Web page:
As we begin to take a look at protest music during our lifetime, I am very excited to begin analyzing two songs that I had known, yet had not taken the time to understand more deeply. When I began looking into protest music of the 2000s, I was worried that the songs would be unfamiliar to me, songs that I had never heard before. However, after beginning some deeper research, I realized that two songs I enjoy – The Black Eyed Peas’ “Where is the Love” and M.I.A.’s “Paper Planes” – are rooted in protest music.


“Where is the Love” by the Black Eyed Peas has always been a song that I personally enjoy because of the music and the melody. For this reason, at first listen without paying attention to the lyrics, it sounds like an upbeat and uplifting song, one that would often be played at middle school and high school dances (in my personal experience). The opening beat of the song immediately invites you in with its catchy tune. Further, the harmony of the chorus and the repetitive, “where is the love,” makes me want to sing along. I found myself subconsciously bopping my head to the tune of the music.


However, when you stop to take a listen to the lyrics, it is evident that they are talking about something much deeper. For example, take a look at the chorus:


People killin’ people dyin’
Children hurtin’, I hear them cryin’
Can you practice what you preachin’?
Would you turn the other cheek again?
Mama, mama, mama, tell us what the hell is goin’ on
Can’t we all just get along?
Father, Father, Father help us
Send some guidance from above
‘Cause people got me, got me questioning
(Where’s the love)


It’s hard to break down everything that the Black Eyed Peas are touching on in this song, but it’s evident that they see something off-balance in the world with all of the fighting, terrorism, discrimination, etc. that is present.


I think that part of the reason why I am drawn to this song is because of the delivery of the music. The opening voice almost commands to be listened to without being overbearing. I also notice that certain words have more emphasis with the voices of others, such as “USA,” “CIA,” and “KKK” in the opening lines. Further, the chorus takes on a gentler voice while maintaining and blending into the melody. It sounds softer and seems to almost ask for help and guidance as it enters into, “where is the love.”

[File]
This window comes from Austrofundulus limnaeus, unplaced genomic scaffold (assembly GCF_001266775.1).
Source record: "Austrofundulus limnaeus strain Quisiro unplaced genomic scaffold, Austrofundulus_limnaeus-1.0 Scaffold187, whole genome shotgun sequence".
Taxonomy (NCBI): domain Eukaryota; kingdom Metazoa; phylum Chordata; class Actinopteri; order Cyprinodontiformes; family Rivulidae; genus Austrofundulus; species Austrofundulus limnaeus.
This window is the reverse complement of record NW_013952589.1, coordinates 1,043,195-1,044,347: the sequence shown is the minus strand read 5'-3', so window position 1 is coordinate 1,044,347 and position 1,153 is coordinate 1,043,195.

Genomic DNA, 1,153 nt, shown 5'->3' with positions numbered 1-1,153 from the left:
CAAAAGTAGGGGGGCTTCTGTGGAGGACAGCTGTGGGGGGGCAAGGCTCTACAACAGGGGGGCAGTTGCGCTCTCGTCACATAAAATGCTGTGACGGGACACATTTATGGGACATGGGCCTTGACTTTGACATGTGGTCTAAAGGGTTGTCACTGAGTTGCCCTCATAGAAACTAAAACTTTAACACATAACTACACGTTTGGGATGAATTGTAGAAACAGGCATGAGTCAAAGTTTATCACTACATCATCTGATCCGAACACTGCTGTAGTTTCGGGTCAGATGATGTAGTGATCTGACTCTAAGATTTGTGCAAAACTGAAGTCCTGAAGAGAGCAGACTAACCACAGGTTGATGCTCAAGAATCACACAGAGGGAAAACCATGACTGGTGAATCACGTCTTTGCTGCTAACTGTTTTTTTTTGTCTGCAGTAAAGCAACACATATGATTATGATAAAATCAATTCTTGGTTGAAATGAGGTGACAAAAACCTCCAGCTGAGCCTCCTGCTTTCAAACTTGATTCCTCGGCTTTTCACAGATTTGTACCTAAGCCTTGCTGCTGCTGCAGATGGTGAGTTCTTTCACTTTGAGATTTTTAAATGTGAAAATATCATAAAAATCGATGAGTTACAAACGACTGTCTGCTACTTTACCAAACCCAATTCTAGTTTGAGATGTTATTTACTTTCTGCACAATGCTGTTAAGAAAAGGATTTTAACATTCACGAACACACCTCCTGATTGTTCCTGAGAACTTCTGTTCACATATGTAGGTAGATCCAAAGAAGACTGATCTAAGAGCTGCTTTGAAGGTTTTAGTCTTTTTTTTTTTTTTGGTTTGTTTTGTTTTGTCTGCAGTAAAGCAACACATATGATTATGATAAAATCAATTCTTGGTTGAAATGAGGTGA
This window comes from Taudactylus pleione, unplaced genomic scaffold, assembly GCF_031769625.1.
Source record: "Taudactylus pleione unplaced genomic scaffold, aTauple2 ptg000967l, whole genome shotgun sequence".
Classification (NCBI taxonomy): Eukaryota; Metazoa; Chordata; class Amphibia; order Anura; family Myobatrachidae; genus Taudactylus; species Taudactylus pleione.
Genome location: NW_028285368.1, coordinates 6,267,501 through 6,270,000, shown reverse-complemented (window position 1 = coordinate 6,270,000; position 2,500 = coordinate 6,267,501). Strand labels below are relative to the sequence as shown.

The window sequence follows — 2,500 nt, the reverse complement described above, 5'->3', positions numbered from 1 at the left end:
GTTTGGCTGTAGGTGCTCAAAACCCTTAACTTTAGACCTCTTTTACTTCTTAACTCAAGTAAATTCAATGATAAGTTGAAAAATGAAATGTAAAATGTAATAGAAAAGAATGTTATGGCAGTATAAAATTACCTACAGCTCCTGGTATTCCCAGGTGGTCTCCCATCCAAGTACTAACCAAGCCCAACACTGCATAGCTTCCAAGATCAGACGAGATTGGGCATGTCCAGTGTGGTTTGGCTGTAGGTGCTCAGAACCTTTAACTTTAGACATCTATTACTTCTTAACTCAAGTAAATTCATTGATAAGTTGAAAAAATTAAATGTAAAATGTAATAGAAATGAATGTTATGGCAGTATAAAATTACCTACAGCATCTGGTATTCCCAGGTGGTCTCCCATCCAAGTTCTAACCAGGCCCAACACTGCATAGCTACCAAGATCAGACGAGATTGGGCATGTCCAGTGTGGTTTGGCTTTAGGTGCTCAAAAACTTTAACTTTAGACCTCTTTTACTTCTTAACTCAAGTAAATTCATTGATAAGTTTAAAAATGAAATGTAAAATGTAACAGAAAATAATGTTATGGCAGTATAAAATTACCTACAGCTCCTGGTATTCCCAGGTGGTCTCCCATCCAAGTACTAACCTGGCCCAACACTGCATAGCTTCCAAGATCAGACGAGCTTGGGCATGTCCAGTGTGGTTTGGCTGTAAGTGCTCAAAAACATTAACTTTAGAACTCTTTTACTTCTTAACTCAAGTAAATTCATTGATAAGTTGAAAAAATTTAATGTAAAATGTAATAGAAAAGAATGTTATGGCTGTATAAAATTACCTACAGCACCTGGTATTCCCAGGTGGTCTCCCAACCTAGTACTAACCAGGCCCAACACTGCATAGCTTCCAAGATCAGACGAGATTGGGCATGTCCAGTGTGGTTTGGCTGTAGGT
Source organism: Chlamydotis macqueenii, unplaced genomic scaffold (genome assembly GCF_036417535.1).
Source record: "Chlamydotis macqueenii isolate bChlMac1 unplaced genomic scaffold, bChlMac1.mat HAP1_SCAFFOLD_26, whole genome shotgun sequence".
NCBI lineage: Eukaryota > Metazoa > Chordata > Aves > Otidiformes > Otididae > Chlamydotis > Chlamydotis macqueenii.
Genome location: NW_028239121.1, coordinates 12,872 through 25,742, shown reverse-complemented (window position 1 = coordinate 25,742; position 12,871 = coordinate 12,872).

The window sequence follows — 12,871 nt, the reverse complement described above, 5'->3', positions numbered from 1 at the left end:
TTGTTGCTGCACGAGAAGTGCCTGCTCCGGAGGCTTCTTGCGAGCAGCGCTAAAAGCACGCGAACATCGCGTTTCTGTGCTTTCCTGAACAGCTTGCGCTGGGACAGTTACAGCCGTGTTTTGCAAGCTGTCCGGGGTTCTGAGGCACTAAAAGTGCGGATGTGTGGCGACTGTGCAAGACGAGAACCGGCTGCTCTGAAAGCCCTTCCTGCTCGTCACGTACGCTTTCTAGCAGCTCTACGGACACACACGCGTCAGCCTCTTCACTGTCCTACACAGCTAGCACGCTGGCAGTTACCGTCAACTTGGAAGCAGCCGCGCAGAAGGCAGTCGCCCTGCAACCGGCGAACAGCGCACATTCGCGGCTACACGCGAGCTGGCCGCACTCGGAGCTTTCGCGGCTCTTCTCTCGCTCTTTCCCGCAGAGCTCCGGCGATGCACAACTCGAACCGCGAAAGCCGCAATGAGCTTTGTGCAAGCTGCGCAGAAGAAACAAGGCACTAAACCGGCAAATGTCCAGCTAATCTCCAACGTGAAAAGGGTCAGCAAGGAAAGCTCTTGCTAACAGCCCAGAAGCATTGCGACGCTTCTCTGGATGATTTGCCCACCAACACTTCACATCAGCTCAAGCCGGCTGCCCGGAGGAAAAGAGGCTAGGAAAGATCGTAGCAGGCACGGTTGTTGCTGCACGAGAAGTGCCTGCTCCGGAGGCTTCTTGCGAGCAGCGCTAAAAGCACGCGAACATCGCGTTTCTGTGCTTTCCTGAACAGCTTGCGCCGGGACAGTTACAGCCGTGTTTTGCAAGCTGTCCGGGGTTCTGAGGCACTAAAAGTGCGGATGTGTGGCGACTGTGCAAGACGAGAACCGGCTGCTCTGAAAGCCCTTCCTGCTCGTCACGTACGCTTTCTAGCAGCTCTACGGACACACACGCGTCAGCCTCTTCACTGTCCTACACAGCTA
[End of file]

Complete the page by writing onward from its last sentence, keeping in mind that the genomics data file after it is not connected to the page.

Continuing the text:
After listening to the song several times, as well as watching the “Where is the Love” music video, it seems more evident that the Black Eyed Peas are speaking out in 2003, possibly prompted by the recent September 11 attacks that occurred in 2001. They touch on a number of issues; despite the variety of violence there appears to be one answer – LOVE. If I chose this song for my podcast, I would love to research further the motivation behind this song, as well as look into the complementing music video, as it also intrigues me.


The second song that I decided to look at more closely is a more recent song – M.I.A.’s “Paper Planes.” At first listen to the music alone, it is a very catchy and captivating tune. Until beginning to look at protest music more closely, I had no idea that this song was touching on something much deeper.


However, when looking at the lyrics, such as, “If you catch me at the border I got visas in my name” and “Bonafide hustler making my name,” M.I.A. is touching on the view that immigrants often faced when coming to the US. This stereotypical view is very much present today, as it was in 2007 when M.I.A. released this song.


M.I.A.’s delivery makes it a bit difficult to hear the actual lyrics behind the song. As the music, beat, and gun / cash register noise is so loud, it is slightly difficult to fully catch the lyrics. However, I think that this blur of lyrics adds to the song’s catchiness and fast beat.


Overall, my understanding of this song could definitely grow through the podcast assignment. Unlike “Where is the Love,” I think that there are more hidden and obscured meanings behind “Paper Planes,” such as the meaning behind the repeated cash register and gun-shot noises. I would love to learn more about these meanings, as well as find out if the common listener knows what this song is all about.


Did you know that “Paper Planes” is actually talking about a much deeper issue? Let me know in the comments below.


Wishing everyone lots of luck with their future podcast projects!